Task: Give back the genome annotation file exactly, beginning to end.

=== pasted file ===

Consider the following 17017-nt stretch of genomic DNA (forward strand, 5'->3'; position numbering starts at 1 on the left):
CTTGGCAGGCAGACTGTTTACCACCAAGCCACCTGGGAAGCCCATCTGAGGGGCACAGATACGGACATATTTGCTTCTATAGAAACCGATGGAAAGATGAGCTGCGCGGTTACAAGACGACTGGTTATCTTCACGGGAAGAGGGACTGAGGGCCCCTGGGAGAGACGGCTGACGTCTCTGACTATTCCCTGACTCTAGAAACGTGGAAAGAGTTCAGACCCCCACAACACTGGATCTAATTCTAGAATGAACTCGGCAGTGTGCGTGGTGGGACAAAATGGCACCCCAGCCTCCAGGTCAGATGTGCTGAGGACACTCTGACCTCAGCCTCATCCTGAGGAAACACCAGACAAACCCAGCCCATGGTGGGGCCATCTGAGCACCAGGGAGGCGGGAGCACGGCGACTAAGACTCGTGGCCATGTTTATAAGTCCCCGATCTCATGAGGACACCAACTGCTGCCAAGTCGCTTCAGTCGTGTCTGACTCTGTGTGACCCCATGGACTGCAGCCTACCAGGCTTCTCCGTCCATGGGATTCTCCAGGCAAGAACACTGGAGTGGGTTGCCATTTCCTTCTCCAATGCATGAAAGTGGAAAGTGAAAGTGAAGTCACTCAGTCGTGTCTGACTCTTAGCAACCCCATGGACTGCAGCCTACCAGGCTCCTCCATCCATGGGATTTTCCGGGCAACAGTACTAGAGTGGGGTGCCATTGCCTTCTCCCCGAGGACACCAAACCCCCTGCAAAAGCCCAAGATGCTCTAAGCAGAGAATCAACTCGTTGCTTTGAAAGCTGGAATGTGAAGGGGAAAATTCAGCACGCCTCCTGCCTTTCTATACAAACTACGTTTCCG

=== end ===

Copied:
Consider the following 17017-nt stretch of genomic DNA (forward strand, 5'->3'; position numbering starts at 1 on the left):
CTTGGCAGGCAGACTGTTTACCACCAAGCCACCTGGGAAGCCCATCTGAGGGGCACAGATACGGACATATTTGCTTCTATAGAAACCGATGGAAAGATGAGCTGCGCGGTTACAAGACGACTGGTTATCTTCACGGGAAGAGGGACTGAGGGCCCCTGGGAGAGACGGCTGACGTCTCTGACTATTCCCTGACTCTAGAAACGTGGAAAGAGTTCAGACCCCCACAACACTGGATCTAATTCTAGAATGAACTCGGCAGTGTGCGTGGTGGGACAAAATGGCACCCCAGCCTCCAGGTCAGATGTGCTGAGGACACTCTGACCTCAGCCTCATCCTGAGGAAACACCAGACAAACCCAGCCCATGGTGGGGCCATCTGAGCACCAGGGAGGCGGGAGCACGGCGACTAAGACTCGTGGCCATGTTTATAAGTCCCCGATCTCATGAGGACACCAACTGCTGCCAAGTCGCTTCAGTCGTGTCTGACTCTGTGTGACCCCATGGACTGCAGCCTACCAGGCTTCTCCGTCCATGGGATTCTCCAGGCAAGAACACTGGAGTGGGTTGCCATTTCCTTCTCCAATGCATGAAAGTGGAAAGTGAAAGTGAAGTCACTCAGTCGTGTCTGACTCTTAGCAACCCCATGGACTGCAGCCTACCAGGCTCCTCCATCCATGGGATTTTCCGGGCAACAGTACTAGAGTGGGGTGCCATTGCCTTCTCCCCGAGGACACCAAACCCCCTGCAAAAGCCCAAGATGCTCTAAGCAGAGAATCAACTCGTTGCTTTGAAAGCTGGAATGTGAAGGGGAAAATTCAGCACGCCTCCTGCCTTTCTATACAAACTACGTTTCCG